Doing It Our Way: Making New Christmas Traditions

Logan’s preschool sometimes gives him “homework” assignments, which always means after school work for mum and dad too. This week we had to do a piece on our family’s Christmas traditions and it got me thinking, what *are* our traditions?

Logan helps decorate our tree.

Our family is still pretty young and small, so we don’t have a lot of them yet, largely because this is our first Christmas at home. But that’s one of the cool things about having your own family, you get to start your own traditions, do things your way.

I looked back on my childhood to see, what did we do? Three things popped into my mind.

Baking Christmas goods for the neighbors. I grew up in a cul-de-sac and all the neighbors would swap treats. I remember loving to make homemade sugar cookies, mostly because I like eating icing. Also mom’s peanut clusters, were beyond yummy.

Christmas light drives. My mom, dad, my sister and I would get in the car and drive around looking at people’s crazy holiday light displays. The local newspaper would print out the best houses in various neighborhoods which we’d use as a guide to the spectacular shows. The most packed display was the Kirby’s house. There wasn’t a square inch of their yard that wasn’t blazing, singing or dancing to spread Christmas cheer.

Opening Gifts. We use to pick one gift to open on Dec. 24 and then tear into the rest of our packages on Dec. 25. The Dec. 24 gift had to be picked carefully, you didn’t want to open it up and find a lame sweater, but you also didn’t want it to be your “big” gift.

I think we’ll carry at least two of those traditions to our family. Though I vow to make Christmas cookies each year, I’ve not done so in the past three years. But wait, I’ve still got time this year! Not quite ready to break cookie promises.

Also, even before Logan was born, Hubby and I would drive around looking at people’s Christmas lights. For me it was nostalgia, for Hubby (who’s Norwegian) it’s bearing witness to the stereotype of how over-the-top Americans can be. Though he’s increasingly becoming one of us, this year our display grew in that we got a 4 foot tall inflatable Santa/Christmas tree/Snowman combo. We don’t have the Kirby’s house, but it’s a good display.

As far as opening one gift on Dec. 24, I’m not sure how to deal with that, Hubby and I will probably play that by ear. In Norway, Santa Clause comes late on Dec. 23, so that on the morning of Dec. 24 the kids tear open their presents. It kinda makes sense though for him to spread the gift-giving out over two nights instead of packing the deliveries into one.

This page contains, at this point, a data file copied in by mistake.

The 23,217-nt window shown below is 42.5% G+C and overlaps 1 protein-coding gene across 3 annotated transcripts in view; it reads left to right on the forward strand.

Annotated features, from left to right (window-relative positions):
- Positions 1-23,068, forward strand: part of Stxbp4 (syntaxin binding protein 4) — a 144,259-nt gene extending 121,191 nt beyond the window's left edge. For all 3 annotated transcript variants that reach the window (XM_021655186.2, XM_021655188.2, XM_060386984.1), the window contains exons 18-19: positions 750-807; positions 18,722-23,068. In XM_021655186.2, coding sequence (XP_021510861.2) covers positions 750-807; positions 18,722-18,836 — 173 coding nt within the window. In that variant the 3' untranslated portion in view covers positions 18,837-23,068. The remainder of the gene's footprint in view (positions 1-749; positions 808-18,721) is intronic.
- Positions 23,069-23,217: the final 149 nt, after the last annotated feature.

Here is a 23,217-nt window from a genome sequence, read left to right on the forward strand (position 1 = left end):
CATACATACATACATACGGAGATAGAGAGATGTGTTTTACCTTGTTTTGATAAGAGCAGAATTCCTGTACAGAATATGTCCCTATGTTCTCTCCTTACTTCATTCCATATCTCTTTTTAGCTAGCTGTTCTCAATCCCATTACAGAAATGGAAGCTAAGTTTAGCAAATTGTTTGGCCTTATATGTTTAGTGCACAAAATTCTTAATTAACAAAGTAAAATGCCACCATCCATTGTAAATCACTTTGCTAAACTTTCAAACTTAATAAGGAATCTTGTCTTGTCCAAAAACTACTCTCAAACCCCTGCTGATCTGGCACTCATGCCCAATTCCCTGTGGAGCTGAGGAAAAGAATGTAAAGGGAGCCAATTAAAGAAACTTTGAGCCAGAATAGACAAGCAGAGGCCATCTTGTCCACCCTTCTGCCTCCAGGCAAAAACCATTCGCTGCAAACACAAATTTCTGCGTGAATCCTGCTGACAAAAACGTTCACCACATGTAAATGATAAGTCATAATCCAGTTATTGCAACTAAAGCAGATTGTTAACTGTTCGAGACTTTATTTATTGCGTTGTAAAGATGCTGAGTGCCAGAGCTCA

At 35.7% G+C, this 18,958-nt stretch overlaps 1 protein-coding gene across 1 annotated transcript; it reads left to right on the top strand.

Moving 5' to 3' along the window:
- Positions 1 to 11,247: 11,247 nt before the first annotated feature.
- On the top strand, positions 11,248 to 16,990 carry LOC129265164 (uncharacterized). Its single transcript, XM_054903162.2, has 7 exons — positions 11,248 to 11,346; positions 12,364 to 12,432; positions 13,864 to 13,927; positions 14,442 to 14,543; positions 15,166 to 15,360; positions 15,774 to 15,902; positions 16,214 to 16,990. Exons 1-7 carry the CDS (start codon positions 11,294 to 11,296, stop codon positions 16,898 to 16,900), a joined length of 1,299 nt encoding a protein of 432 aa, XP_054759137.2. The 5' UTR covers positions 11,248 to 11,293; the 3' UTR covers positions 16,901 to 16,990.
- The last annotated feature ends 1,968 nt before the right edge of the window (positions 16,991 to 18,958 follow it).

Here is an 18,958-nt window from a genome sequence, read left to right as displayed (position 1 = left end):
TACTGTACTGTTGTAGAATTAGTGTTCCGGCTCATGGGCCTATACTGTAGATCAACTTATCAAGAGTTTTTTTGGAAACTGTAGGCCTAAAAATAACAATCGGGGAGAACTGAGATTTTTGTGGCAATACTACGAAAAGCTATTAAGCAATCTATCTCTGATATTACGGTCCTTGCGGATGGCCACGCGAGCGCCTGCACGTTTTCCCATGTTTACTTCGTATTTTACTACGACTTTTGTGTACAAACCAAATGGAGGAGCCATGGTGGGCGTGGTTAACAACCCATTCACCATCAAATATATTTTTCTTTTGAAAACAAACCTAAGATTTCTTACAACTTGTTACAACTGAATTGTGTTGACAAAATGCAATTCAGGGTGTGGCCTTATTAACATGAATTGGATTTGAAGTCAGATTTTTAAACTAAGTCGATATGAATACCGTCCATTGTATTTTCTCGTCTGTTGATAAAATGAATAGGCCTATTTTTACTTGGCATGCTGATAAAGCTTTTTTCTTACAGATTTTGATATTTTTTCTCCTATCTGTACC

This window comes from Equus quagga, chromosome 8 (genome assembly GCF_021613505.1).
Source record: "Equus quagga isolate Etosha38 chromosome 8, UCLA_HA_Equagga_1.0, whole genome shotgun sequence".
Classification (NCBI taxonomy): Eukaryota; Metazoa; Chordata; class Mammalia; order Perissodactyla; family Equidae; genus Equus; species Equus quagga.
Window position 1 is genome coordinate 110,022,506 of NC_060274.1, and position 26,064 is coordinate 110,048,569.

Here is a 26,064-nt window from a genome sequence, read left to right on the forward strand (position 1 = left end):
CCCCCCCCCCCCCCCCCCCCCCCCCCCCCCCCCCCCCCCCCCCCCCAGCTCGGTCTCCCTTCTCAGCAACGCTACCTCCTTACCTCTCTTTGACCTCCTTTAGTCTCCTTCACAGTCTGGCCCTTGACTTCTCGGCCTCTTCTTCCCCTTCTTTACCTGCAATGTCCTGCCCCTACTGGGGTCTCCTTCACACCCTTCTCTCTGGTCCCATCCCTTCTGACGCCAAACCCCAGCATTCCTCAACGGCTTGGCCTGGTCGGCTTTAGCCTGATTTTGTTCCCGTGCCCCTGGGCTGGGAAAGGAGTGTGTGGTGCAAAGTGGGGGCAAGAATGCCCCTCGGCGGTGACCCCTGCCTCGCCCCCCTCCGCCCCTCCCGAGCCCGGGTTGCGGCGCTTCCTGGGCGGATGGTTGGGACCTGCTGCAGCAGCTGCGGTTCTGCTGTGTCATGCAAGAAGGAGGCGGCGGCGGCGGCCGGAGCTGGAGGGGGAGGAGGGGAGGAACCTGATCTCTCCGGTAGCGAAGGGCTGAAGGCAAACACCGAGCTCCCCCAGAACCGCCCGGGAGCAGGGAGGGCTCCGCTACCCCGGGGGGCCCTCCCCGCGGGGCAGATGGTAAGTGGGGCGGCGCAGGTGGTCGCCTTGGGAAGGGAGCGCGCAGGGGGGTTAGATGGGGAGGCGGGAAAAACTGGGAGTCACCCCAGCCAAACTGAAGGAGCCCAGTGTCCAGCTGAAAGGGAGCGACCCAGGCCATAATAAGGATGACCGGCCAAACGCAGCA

What about you? What are your traditions?

Sugar Cookies

  • 1 ½ cup of powdered sugar
  • 1 tsp baking soda
  • 1 cup margarine
  • 1 egg
  • 1 tsp vanilla
  • 2 ½ cup flour
  • 1 tsp cream of tartar

Directions:

  1. Toss margarine in large bowl and mix the rest of ingredients.
  2. Cool dough in refrigerator 2 hours
  3. Roll and cut dough.
  4. Heat oven to 375 degrees
  5. Place cookies on cookie sheet.
  6. Bake for 7 to 8 minutes, until golden brown.

Peanut Clusters

  • 1 (12 ounce) package Nestle Toll House semi-sweet chocolate morsels
  • 2 (12 ounce) packages of  Nestle Toll House butterscotch morsels
  • 1 (6 ounce) can salted peanuts (1 – 1 1/2 cups)

Directions:

  1. Microwave chocolate and butterscotch chips in a 2 quart glass dish for 5-6 minutes on 60% power, or until melted.
  2. Watch them closely as they don’t actually melt, but appear very shiny.
  3. Add peanuts and mix well.
  4. Drop by tablespoons on waxed paper.
  5. Cool in refrigerator
  6. Store in covered container in refrigerator.
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One response to “Doing It Our Way: Making New Christmas Traditions

  1. We do some of the same things, make Christmas cookies (they eat the cookies), look at Christmas lights (this is always a kid favorite), decorate the Christmas tree (although I haven’t really been able to get them to help, but they drive me nuts until I do it), visit family, open gifts Christmas morning, watch Christmas movies, listen to Christmas music.

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